Vietnamese Shaking Beef

Vietnamese shaking beef, known as Bo Luc Lac is a beef salad that you must make. I say this because it is loaded with awesome flavor, texture, and is just a great dish to share with your friends and family. Typically this beef salad uses beef tenderloin, however many Vietnamese folks might not have access to that cut of beef, and hence why I tend to use a cut such as sirloin, marinated for hours to help tenderize it, and then quickly cooked in a very hot skillet or wok.

The beef is marinated in some of my favorite Asian sauces including oyster sauce, soy sauce, and fish sauce, along with garlic and lots of cracked black pepper. Trust me on this one, it is really, really good, and I haven’t even mentioned the dressing that goes along with it!

Vietnamese Shaking Beef

Let’s get started:

Ingredients for the dressing:

  • 4 tbsp Mirin or sweet rice wine vinegar
  • 1 shallot, thinly sliced
  • 1/4 tsp cracked black pepper
  • 1 pinch of salt
  • 1 tsp sugar

Ingredients for the beef and salad:

  • 3 tbsp canola oil
  • 2 lbs top sirloin steak, fat trimmed, cut into 1 1/2 inch cubes
  • 4 cloves of garlic, minced
  • 3 tbsp oyster sauce
  • 2 tbsp fish sauce
  • 2 tbsp soy sauce
  • 1 tsp sugar
  • 1 tsp cracked black pepper
  • 4 cups watercress
  • 3 cherry tomatoes, sliced in half
  • 1 tbsp roasted peanuts

Start by marinating your meat. You can do this for four hours, or overnight, which I prefer to do. Add the cubed beef to a large ziplock bag. In a small mixing bowl, add the garlic, oyster sauce, soy sauce, fish sauce, sugar, and cracked black pepper and mix until everything is incorporated. Add this to the ziplock bag, seal, and toss the beef in the marinade, gently massaging along the way. Place in the refrigerator overnight.

Next, make the dressing. To a small mixing bowl, add the dressing ingredients, and mix to dissolve the sugar. Seal and place in the refrigerator until you are ready to make the salad.

Vietnamese Shaking Beef Ingredients

When the beef is done marinating, remove and let it come up to room temperature, or long enough to take the chill off of it.

Heat a large wok or skillet on medium-high heat. Let this heat up for a few minutes, then add in the canola oil. Let the oil heat up for about a minute, then add the beef. I should say add the beef, enough to not over crowd the skillet. You can do this in batches if you prefer.How to make Vietnamese Shaking Beef

Keep shaking the skillet, back and forth, moving the beef. Let it get a nice sear on the outside, and cook to your desired doneness. I tend to go medium on my beef. Once cooked, remove the beef onto a plate. Repeat if necessary.

To another bowl, add the watercress. Add about 5 tablespoons of the dressing onto the watercress, and give a gentle toss.

To your serving dish, add the watercress. Place the beef on top of the watercress, and add the tomatoes, peanuts, and I like to add some of the remaining shallots from the dressing on top of the beef.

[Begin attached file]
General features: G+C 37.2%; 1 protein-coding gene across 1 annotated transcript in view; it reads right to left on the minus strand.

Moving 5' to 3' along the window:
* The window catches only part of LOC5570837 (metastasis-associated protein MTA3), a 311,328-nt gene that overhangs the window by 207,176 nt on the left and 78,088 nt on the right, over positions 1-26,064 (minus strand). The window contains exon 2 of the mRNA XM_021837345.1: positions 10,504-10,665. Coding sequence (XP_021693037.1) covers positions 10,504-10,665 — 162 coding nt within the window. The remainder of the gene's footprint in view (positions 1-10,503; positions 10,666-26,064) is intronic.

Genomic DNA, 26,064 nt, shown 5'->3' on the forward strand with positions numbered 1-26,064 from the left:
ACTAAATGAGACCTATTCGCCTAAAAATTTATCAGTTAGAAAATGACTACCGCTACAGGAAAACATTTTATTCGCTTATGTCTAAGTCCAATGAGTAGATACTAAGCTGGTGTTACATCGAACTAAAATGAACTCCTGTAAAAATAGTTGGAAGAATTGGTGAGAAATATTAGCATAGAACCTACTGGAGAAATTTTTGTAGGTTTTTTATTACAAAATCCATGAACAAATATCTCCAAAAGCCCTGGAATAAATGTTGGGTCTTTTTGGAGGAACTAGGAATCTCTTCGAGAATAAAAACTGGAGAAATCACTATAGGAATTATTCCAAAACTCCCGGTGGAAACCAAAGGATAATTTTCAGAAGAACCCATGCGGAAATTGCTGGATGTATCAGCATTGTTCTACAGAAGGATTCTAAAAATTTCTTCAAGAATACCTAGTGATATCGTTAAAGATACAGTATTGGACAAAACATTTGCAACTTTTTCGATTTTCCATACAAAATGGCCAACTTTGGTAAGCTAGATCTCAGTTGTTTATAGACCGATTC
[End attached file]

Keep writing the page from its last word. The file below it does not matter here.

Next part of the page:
The result is truly a great salad. The presentation is so inviting, and the flavors are perfectly balanced. Sweet, a bit bitter from the watercress, and then the awesome Asian flavors from the beef marinade. My wife and I devoured this salad and both agreed that it would be a hit at any dinner table. Hope you enjoy!

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Dax Phillips

Thank you for visiting my website. Truly, I do appreciate it. My free time and stress reliever is cooking for my family, friends, and everyone in between. The recipes you find on this site are those that I have either created, been part of, or those that I simply enjoy and have made my own in some shape, form, or other. My focus has always been on comfort food, because at the end of a long work day, you want something comforting. I currently am the father of three children, and married to a wonderful wife of thirteen years. There is nothing fancy with these recipes, just simple, and I will admit, not so simple ingredients, and a simple kitchen corner I can call my own. I learned early on that cooking and bringing family together was very important. After all, this notion of being together at dinner time was instilled early on by my parents. There are many memories of being in the kitchen with my parents, watching them cook, or preparing meals, or those home cooked smells while waiting for dinner. My parents who worked full-time, always had home cooked meals during the week, with the exception of Friday nights where we would enjoy a Wisconsin fish fry, and often on late afternoons on Sunday, where we would order Ann's pizza. I tend to cook by making things up. As a home cook, I think you have to take chances, and add or subtract ingredients that make up a dish, and make them your own. Remember to taste, and taste often. If a dish has potential, try it again, and make it your own. You should also note that I do not count calories, or break down recipes into grams of anything. To me, that's a bit boring. My philosophy is that if the food is good, eat it, and eat it in moderation. Life is just too short not to enjoy good food. Commonly Asked Questions: Can I use your photography/content on my website/blog? Please do not redistribute my photography or recipes without my permission. All of the recipes and photography on this website are my own unless noted, and is subjected to copyright  If you’d like to use a photograph or a recipe, please contact me for permission. Will you review my product/book/site? I am available for recipe development, food photography and/or styling, travel/press events, product reviews, brand promotion/ambassador, and sponsored posts. If you are interested in working with me, or if you have a question/comment regarding a recipe or about my blog, please send me an email.

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